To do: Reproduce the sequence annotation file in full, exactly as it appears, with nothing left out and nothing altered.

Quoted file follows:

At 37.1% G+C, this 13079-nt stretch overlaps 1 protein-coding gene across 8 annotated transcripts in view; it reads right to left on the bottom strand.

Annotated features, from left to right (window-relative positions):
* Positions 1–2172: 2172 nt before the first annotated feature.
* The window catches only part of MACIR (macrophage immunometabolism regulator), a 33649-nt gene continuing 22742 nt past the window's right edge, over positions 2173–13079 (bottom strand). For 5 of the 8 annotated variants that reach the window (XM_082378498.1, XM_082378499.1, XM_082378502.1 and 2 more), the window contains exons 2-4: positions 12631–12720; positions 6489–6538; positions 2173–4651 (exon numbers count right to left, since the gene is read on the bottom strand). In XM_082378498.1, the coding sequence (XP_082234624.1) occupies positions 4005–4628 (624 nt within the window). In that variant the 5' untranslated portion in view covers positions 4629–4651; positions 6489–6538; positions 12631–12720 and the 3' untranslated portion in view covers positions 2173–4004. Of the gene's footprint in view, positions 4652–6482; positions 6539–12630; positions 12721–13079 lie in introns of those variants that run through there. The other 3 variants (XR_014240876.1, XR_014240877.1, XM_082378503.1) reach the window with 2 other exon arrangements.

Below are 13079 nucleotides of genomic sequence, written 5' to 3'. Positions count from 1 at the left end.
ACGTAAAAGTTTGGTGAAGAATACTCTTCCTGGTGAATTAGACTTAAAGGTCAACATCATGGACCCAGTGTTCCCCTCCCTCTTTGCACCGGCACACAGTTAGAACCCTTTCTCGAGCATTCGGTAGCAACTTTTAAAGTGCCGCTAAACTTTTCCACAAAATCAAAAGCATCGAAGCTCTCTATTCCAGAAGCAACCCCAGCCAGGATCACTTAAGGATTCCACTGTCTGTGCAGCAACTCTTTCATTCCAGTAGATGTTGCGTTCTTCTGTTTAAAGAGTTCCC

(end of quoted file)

At 37.1% G+C, this 13079-nt stretch overlaps 1 protein-coding gene across 8 annotated transcripts in view; it reads right to left on the bottom strand.

Annotated features, from left to right (window-relative positions):
* Positions 1–2172: 2172 nt before the first annotated feature.
* The window catches only part of MACIR (macrophage immunometabolism regulator), a 33649-nt gene continuing 22742 nt past the window's right edge, over positions 2173–13079 (bottom strand). For 5 of the 8 annotated variants that reach the window (XM_082378498.1, XM_082378499.1, XM_082378502.1 and 2 more), the window contains exons 2-4: positions 12631–12720; positions 6489–6538; positions 2173–4651 (exon numbers count right to left, since the gene is read on the bottom strand). In XM_082378498.1, the coding sequence (XP_082234624.1) occupies positions 4005–4628 (624 nt within the window). In that variant the 5' untranslated portion in view covers positions 4629–4651; positions 6489–6538; positions 12631–12720 and the 3' untranslated portion in view covers positions 2173–4004. Of the gene's footprint in view, positions 4652–6482; positions 6539–12630; positions 12721–13079 lie in introns of those variants that run through there. The other 3 variants (XR_014240876.1, XR_014240877.1, XM_082378503.1) reach the window with 2 other exon arrangements.

Below are 13079 nucleotides of genomic sequence, written 5' to 3'. Positions count from 1 at the left end.
ACGTAAAAGTTTGGTGAAGAATACTCTTCCTGGTGAATTAGACTTAAAGGTCAACATCATGGACCCAGTGTTCCCCTCCCTCTTTGCACCGGCACACAGTTAGAACCCTTTCTCGAGCATTCGGTAGCAACTTTTAAAGTGCCGCTAAACTTTTCCACAAAATCAAAAGCATCGAAGCTCTCTATTCCAGAAGCAACCCCAGCCAGGATCACTTAAGGATTCCACTGTCTGTGCAGCAACTCTTTCATTCCAGTAGATGTTGCGTTCTTCTGTTTAAAGAGTTCCC